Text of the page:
•     Chattahoochee Bend State Park (Coweta County) - Located in a graceful bend of the Chattahoochee River, the park is a haven for paddlers, campers and anglers. At 2,910 acres, Chattahoochee Bend is one of Georgia’s largest state parks, protecting five miles of river frontage. Tent campers can choose from riverfront platform sites, walk-in sites and traditional developed campsites. RV owners will appreciate pull-through sites.

For additional information, or other camping options, please visit:

Not yet a camper but curious? Thanks to The North Face and REI, Georgia State Parks’ First-Time Camper program orients newbies to the joys of sleeping under the stars, with loaner gear and expert advice for a bargain price. For just $50, adventure seekers spend two nights in a modern campground, with a six-man tent, sleeping pads, chairs, camp stove, lantern and marshmallow-roasting sticks. Park staff help to set up tents and provide “Camping 101.” Upon departure, campers exchange the gear for coupons for their next adventure.

Georgia State Parks also offers a loyalty program, “GeoCamp,” that gives avid campers the chance to earn every tenth night of camping for free. The membership includes dozens of state parks in Georgia, from the mountains to the sea. Campers can pick up free membership cards from state park offices.

Vacationing in Georgia State Parks allows outdoor enthusiasts to enjoy fishing, hiking, biking, disc golf, geocaching and beautiful scenery right outside their door. Various parks and historic sites offer wildlife programs, guided nature walks, battle re-enactments, kids crafts, outdoor concerts and many other events throughout the year. For those who prefer a soft bed rather than a sleeping bag, the parks rent cabins, yurts, lodge rooms and even group facilities. To learn more, visit or call 1-800-864-7275.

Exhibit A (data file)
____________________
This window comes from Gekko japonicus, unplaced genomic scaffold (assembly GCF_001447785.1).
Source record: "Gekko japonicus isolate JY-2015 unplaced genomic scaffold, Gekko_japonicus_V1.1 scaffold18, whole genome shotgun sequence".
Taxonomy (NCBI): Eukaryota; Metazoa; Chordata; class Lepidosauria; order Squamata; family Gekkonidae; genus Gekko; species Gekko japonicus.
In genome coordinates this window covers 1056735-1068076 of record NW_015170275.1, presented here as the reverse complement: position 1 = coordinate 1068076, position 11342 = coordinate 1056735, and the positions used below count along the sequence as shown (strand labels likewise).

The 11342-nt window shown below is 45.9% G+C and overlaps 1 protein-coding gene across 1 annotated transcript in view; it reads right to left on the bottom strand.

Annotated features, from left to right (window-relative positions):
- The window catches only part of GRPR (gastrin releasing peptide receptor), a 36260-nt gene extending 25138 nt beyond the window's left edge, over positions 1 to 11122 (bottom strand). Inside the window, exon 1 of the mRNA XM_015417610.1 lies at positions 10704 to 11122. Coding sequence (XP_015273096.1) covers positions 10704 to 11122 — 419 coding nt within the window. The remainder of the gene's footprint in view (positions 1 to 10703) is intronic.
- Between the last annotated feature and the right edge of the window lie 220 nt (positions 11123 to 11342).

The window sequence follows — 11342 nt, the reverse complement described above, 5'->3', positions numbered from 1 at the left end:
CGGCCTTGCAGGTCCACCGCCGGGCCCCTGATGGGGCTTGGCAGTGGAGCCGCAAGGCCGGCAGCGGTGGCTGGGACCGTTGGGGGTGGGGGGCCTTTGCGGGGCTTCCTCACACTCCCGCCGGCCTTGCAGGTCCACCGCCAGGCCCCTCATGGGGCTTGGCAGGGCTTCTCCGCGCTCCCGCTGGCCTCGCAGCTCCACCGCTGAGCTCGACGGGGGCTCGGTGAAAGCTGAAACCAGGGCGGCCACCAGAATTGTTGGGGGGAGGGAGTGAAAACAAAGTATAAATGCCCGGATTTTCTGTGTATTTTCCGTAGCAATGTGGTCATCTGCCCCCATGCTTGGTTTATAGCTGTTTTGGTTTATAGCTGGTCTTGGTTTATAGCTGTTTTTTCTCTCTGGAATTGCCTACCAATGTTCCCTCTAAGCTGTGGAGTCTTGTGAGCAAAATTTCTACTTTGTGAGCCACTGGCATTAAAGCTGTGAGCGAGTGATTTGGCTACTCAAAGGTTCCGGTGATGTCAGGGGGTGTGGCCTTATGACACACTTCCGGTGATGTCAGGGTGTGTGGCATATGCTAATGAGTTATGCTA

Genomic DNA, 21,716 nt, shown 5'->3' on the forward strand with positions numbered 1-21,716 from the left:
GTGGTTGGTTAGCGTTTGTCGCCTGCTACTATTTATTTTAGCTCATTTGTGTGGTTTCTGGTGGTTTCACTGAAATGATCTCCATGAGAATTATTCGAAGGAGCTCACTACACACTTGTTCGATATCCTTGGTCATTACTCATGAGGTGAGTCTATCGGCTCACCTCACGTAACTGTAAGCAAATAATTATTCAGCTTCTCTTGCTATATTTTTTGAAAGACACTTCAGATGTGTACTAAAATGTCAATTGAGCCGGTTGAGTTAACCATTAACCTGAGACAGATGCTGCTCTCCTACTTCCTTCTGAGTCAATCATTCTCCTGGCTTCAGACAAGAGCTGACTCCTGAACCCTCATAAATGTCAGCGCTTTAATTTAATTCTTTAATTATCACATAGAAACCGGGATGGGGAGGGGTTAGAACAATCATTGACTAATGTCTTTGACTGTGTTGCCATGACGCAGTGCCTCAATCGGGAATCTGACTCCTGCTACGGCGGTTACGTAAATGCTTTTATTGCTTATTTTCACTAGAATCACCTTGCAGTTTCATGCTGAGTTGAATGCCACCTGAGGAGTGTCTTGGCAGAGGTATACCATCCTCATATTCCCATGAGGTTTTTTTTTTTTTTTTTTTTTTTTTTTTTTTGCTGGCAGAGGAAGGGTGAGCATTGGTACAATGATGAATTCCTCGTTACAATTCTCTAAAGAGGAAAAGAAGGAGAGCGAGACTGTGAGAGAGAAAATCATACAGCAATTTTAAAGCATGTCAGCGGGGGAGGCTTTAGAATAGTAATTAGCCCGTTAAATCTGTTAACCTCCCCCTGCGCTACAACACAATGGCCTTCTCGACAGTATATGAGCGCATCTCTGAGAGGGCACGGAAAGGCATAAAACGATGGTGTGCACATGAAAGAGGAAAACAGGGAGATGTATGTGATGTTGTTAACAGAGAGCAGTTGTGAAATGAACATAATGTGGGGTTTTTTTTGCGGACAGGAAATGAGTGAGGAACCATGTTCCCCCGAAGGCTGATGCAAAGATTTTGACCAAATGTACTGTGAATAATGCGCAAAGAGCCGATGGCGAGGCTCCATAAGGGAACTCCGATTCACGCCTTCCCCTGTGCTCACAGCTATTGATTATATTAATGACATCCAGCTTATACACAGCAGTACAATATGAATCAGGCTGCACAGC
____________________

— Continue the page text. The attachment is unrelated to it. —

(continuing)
About Georgia State Park System: Georgia’s State Parks are affordable destinations for vacations and quick getaways. Waterfalls and lakes, salt marsh and mountains are just some of the beautiful environments of the 48 state parks. Georgia State Park Golf Courses offer the best variety and value around. With eight golf courses to choose from, each features natural settings and picturesque surroundings, as well as fun and challenging play. Most state parks offer fishing, boating, hiking, camping, geocaching, birding and more. Accommodations include campsites, cabins, lodges, even yurts, and vary by park. Among the 15 Georgia State Historic Sites are presidential homes, ancient Indian mounds, battlefields, plantations and even a gold museum. Georgia’s public libraries have ParkPasses and Historic Site Passes that can be checked out like a book. Annual ParkPasses are $50 (or just $25 for seniors 62 and older) and a Historic Site Annual Pass is only $35 per family. Or, become a member of the Friends of Georgia State Parks & Historic Sites. Membership includes an Annual ParkPass and more discounts. Campers can participate in loyalty programs that earn them every 10th night for free.

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Inga Marone